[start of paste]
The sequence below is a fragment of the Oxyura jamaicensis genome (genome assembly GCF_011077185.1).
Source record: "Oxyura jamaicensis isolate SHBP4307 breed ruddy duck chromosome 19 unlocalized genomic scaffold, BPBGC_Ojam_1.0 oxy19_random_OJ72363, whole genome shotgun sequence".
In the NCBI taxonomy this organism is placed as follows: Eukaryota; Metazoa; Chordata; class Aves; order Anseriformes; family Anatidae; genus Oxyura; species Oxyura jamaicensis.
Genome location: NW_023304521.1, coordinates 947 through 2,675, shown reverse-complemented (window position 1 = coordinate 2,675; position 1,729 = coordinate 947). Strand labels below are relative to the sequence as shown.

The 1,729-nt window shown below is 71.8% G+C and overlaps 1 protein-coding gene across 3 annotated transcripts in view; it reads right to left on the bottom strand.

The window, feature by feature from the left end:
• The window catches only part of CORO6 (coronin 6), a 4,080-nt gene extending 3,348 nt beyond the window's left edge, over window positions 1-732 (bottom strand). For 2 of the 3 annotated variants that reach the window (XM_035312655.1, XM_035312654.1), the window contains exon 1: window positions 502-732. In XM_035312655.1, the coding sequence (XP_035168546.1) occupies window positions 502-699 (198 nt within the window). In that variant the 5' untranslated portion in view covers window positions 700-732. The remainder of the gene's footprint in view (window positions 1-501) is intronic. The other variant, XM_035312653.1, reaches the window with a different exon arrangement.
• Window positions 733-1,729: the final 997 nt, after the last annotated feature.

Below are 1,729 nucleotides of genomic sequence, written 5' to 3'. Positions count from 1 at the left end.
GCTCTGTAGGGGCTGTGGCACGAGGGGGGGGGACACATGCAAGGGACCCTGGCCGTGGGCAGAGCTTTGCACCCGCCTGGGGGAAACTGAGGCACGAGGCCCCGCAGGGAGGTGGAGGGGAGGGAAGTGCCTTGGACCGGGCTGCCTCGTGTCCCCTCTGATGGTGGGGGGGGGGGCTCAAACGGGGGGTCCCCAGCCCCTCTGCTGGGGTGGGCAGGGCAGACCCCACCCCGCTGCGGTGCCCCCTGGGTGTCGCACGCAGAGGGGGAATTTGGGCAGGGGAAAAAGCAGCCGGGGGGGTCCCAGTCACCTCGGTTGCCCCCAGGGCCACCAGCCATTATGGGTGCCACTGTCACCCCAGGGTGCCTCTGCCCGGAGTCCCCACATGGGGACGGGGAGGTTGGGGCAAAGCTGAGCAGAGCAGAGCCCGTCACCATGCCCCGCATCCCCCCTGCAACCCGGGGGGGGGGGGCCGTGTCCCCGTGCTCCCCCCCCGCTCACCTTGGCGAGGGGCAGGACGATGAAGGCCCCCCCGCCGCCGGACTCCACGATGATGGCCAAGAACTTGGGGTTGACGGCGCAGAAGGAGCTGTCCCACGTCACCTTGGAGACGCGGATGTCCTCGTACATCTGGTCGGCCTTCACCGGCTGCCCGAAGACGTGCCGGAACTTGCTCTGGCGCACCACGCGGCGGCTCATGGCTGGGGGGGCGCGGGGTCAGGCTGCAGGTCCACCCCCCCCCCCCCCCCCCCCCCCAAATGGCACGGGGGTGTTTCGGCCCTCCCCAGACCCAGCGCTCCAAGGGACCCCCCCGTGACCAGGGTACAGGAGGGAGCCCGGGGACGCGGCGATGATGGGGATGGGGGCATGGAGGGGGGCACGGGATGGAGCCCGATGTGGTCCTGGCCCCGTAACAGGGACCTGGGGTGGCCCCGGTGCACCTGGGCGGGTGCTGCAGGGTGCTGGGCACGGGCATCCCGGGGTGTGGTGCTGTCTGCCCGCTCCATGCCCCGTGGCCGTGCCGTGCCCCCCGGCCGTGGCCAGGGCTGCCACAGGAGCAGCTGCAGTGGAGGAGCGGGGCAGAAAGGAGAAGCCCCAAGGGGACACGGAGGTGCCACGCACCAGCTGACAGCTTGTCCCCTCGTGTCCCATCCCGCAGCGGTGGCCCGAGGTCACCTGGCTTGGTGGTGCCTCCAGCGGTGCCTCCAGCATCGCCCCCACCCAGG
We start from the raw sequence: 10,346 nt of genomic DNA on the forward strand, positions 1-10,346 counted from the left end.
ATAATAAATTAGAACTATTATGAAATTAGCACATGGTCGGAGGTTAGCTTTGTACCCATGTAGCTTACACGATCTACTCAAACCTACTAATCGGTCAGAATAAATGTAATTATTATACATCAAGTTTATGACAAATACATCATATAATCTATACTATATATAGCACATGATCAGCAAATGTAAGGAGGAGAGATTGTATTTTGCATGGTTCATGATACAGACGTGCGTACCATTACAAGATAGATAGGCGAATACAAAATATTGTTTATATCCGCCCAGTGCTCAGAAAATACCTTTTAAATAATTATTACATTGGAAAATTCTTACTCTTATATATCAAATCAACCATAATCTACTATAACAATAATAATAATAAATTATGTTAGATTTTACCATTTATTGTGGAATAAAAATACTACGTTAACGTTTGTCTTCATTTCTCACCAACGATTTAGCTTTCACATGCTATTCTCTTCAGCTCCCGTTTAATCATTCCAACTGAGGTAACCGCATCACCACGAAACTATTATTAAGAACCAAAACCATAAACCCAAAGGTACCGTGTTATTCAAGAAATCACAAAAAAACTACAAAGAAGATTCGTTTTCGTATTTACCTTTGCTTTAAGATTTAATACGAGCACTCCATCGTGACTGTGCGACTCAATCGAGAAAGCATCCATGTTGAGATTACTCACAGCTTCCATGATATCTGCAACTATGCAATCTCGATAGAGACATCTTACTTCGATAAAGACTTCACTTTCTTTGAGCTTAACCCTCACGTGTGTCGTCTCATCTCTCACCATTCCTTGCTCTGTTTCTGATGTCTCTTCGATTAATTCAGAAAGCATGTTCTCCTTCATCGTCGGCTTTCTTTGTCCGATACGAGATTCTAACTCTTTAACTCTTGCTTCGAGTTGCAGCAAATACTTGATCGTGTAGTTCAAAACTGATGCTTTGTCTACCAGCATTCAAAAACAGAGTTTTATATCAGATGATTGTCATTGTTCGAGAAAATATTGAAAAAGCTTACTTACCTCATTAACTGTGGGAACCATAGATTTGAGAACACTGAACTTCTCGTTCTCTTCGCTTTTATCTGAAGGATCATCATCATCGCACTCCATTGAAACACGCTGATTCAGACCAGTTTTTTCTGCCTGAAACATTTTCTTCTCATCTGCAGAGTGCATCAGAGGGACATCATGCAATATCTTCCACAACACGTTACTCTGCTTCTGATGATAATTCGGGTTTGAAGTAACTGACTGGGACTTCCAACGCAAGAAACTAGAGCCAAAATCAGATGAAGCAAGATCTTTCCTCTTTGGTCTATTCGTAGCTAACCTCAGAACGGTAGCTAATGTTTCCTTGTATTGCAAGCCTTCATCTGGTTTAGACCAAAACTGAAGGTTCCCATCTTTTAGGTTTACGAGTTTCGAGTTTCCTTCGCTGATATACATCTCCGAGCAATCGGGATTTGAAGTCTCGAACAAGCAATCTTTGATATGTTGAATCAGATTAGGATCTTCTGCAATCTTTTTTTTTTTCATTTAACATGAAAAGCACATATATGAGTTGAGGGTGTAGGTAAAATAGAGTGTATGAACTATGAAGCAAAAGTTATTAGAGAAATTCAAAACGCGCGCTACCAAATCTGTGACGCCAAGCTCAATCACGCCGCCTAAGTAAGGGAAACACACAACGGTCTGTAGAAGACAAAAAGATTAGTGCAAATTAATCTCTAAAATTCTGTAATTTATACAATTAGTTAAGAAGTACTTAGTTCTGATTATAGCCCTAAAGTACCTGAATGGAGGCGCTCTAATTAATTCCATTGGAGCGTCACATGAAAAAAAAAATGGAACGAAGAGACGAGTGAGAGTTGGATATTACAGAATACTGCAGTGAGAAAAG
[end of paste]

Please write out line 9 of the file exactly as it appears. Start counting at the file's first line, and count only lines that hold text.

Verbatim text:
Below are 1,729 nucleotides of genomic sequence, written 5' to 3'. Positions count from 1 at the left end.